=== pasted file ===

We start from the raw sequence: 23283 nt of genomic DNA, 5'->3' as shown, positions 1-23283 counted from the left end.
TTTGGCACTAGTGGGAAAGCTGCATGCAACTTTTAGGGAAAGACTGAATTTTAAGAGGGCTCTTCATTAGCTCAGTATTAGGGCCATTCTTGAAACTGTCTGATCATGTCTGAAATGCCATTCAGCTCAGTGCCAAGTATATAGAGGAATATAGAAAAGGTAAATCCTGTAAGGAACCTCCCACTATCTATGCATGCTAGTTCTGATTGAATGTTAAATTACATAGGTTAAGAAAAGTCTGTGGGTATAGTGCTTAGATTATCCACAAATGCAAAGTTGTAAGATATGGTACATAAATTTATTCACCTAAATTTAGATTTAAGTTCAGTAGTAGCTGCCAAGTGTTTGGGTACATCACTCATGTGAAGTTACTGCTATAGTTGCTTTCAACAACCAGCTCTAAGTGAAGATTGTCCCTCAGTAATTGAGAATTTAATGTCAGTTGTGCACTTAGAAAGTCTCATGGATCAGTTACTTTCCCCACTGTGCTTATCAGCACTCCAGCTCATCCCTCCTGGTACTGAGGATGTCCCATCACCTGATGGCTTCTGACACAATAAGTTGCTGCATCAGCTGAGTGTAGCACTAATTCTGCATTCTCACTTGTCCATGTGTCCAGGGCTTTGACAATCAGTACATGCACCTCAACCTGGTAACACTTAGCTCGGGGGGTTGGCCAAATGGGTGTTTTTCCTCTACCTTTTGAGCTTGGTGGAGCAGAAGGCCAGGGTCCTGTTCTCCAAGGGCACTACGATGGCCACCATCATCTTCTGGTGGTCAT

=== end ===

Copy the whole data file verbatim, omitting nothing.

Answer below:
We start from the raw sequence: 23283 nt of genomic DNA, 5'->3' as shown, positions 1-23283 counted from the left end.
TTTGGCACTAGTGGGAAAGCTGCATGCAACTTTTAGGGAAAGACTGAATTTTAAGAGGGCTCTTCATTAGCTCAGTATTAGGGCCATTCTTGAAACTGTCTGATCATGTCTGAAATGCCATTCAGCTCAGTGCCAAGTATATAGAGGAATATAGAAAAGGTAAATCCTGTAAGGAACCTCCCACTATCTATGCATGCTAGTTCTGATTGAATGTTAAATTACATAGGTTAAGAAAAGTCTGTGGGTATAGTGCTTAGATTATCCACAAATGCAAAGTTGTAAGATATGGTACATAAATTTATTCACCTAAATTTAGATTTAAGTTCAGTAGTAGCTGCCAAGTGTTTGGGTACATCACTCATGTGAAGTTACTGCTATAGTTGCTTTCAACAACCAGCTCTAAGTGAAGATTGTCCCTCAGTAATTGAGAATTTAATGTCAGTTGTGCACTTAGAAAGTCTCATGGATCAGTTACTTTCCCCACTGTGCTTATCAGCACTCCAGCTCATCCCTCCTGGTACTGAGGATGTCCCATCACCTGATGGCTTCTGACACAATAAGTTGCTGCATCAGCTGAGTGTAGCACTAATTCTGCATTCTCACTTGTCCATGTGTCCAGGGCTTTGACAATCAGTACATGCACCTCAACCTGGTAACACTTAGCTCGGGGGGTTGGCCAAATGGGTGTTTTTCCTCTACCTTTTGAGCTTGGTGGAGCAGAAGGCCAGGGTCCTGTTCTCCAAGGGCACTACGATGGCCACCATCATCTTCTGGTGGTCAT